Polarization and the Christian Right

Baylor Interdisciplinary Core professor, Dr. Sam Perry, helps one of his students during his office hours. Brittney Matthews | Multimedia Journalist

By Matthew Soderberg | Sports Writer

Baylor Interdisciplinary Core professor Dr. Sam Perry and Dr. Thomas Kidd, the Vardaman Distinguished Professor of History and Associate Director for the Institute for Studies of Religion, recently wrote books on the Evangelist movement and how it interacts with American politics.

Kidd said when evangelicals are mentioned in polls or on the news, it’s not representative of the entire body of “born again” Christians.

“When evangelicals are discussed in the media, you’re talking not about evangelicals generally, but about white Republican, self-identified evangelicals in polling,” Kidd said. “I mean, that’s a perspective, but that’s not, that’s certainly not the whole of evangelicals in America. I think the politicized view of evangelicals that we get in the media is not necessarily wrong, but it’s highly incomplete.”

Perry said while investigating for the book he was initially looking into reactions to the Obama presidency, but he eventually worked his way into the Christian Right. He said that he was astounded by where the investigation took him.

“Looking at the way that the information circulation was happening and the types of audiences that were being courted with this information just became a really interesting project for me,” Perry said. “Trying to figure out what they were arguing about and why seemingly unbelievable claims were readily believed by large groups of people.”

He also said he found a website that surprised him by what they were selling.

WND, basically the entire website was devoted to conspiracy theories about Obama,” Perry said. “I started looking at what it was they were selling through the website and a lot of it was, of course, conspiracy theory books … but the other thing they were selling most often was, like, Christian self-help books.”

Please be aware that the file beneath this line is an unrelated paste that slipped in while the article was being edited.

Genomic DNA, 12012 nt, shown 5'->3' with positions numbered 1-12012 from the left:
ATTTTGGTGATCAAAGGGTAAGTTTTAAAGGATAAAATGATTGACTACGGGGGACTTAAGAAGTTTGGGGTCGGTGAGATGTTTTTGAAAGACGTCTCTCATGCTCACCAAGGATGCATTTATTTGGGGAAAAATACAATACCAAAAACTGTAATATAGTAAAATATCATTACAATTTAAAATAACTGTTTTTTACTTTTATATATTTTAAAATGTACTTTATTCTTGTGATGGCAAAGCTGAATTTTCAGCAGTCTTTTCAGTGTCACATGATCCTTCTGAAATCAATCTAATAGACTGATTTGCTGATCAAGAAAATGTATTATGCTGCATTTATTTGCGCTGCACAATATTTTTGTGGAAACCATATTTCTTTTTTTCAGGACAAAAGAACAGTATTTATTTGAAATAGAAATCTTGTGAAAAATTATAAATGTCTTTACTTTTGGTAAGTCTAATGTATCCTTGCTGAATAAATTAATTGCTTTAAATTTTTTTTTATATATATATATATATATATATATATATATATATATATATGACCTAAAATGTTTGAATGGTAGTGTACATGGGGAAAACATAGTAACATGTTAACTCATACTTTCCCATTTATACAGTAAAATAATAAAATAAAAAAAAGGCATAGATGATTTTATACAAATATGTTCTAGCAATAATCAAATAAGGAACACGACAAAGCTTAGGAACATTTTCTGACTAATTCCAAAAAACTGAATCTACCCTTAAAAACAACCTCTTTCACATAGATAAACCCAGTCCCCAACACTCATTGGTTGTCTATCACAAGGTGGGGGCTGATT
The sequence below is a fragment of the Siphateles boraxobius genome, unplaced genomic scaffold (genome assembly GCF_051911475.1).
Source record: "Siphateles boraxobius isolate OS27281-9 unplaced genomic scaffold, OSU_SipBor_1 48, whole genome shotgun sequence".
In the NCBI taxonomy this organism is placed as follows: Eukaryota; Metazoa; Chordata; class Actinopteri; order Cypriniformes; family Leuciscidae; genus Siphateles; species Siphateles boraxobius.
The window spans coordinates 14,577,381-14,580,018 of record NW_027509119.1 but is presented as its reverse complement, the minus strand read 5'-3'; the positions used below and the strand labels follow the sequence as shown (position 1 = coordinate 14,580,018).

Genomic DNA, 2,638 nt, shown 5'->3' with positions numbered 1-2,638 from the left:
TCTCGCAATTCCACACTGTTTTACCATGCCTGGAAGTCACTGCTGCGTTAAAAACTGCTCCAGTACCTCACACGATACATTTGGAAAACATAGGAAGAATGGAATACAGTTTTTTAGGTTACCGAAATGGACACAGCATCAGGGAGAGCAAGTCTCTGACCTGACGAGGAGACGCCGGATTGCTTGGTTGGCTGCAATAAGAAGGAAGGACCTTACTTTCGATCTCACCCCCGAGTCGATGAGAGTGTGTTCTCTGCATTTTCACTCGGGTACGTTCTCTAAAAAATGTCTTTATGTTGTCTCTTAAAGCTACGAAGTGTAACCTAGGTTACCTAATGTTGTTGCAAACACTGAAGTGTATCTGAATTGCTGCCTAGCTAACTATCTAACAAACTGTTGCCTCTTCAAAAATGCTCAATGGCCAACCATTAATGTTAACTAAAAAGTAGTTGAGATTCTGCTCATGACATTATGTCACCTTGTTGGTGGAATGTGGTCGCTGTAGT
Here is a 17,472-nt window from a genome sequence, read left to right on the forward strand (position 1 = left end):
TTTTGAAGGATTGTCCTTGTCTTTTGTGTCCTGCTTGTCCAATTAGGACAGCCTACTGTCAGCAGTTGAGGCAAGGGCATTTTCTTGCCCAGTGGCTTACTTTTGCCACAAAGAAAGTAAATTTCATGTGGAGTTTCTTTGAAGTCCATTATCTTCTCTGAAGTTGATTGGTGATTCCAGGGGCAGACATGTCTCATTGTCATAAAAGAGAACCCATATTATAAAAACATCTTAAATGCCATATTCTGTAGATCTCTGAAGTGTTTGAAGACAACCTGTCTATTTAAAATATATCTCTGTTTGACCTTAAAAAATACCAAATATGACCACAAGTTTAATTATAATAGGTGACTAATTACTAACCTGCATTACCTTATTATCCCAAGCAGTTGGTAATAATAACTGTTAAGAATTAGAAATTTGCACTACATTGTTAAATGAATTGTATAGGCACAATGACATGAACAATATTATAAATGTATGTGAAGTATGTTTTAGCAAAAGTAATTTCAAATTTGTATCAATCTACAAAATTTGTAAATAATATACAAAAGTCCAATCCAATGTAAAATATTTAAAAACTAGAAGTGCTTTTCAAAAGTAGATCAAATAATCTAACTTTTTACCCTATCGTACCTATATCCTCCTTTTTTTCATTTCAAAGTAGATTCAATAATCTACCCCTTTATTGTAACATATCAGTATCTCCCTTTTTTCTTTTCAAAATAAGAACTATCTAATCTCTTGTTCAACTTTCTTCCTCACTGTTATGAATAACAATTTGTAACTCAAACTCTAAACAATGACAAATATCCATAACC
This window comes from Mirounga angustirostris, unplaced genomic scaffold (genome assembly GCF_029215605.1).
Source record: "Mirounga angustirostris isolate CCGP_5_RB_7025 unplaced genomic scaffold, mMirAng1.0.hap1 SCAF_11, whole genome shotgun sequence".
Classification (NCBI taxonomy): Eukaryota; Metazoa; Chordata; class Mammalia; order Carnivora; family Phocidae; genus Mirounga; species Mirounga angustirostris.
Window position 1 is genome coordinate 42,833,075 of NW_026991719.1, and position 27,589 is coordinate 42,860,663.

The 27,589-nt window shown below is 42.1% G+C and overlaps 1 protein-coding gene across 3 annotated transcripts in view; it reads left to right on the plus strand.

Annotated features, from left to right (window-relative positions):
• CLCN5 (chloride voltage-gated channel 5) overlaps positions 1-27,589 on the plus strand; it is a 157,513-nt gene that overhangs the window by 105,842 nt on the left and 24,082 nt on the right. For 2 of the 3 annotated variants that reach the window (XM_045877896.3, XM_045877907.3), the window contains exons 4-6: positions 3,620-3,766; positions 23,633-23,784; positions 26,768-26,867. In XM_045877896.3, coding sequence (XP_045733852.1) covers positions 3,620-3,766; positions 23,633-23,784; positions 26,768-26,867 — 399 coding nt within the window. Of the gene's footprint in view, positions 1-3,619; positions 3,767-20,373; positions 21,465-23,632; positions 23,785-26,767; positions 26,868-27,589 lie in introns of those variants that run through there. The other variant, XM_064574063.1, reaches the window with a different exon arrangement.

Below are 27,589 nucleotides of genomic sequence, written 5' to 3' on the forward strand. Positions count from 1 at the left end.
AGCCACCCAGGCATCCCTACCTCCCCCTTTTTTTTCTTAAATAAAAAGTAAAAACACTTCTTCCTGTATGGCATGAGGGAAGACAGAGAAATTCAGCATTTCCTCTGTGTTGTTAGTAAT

Perry said the connection was definitely not what he was expecting, and that only drove him more into his research for the book.

Kidd said not all the people in the Moral Majority, though, were die-hard supporters of President Trump. That the division within the evangelical community was something felt harshly by those who support it.

“Some of those people thought if the Democrats would give us, you know, any kind of options, especially someone who’s at least moderate on pro-life issues, we would vote for them,” Kidd said. “But that’s not going to come out of the current Democratic Party, so these people feel like they’re in a bind.”

It’s not as if everyone in the focus group is a white Republican, but that notion started somewhere. Kidd said the genesis came from Billy Graham’s support of President Eisenhower in the ‘50s and Perry said the association became concrete in the ‘80s.

“When we get to the Reagan administration, you have folks who’d previously argued against presidential candidates on the basis of church and state, [are] saying that the separation of the church and state is the infidel,” Perry said. “So I think there’s a lot more visibility, I think, with sort of prominent religious figures on the right and prominent politicians on the right maybe than there are in some other circles.”

The division within the group is widening, and Kidd is concerned there is isn’t a solution. He said the polarization of the country is warping even the religious sphere, something most people don’t acknowledge.

“There’s a lot of anxiety, I think, among a lot of evangelicals who are aware that white and black evangelicals, in particular, have ostensibly the same spiritual and theological commitments and often go to the same churches, but they are completely polar opposite on political issues,” Kidd said. “So, the polarization is a problem for the evangelical community at large.”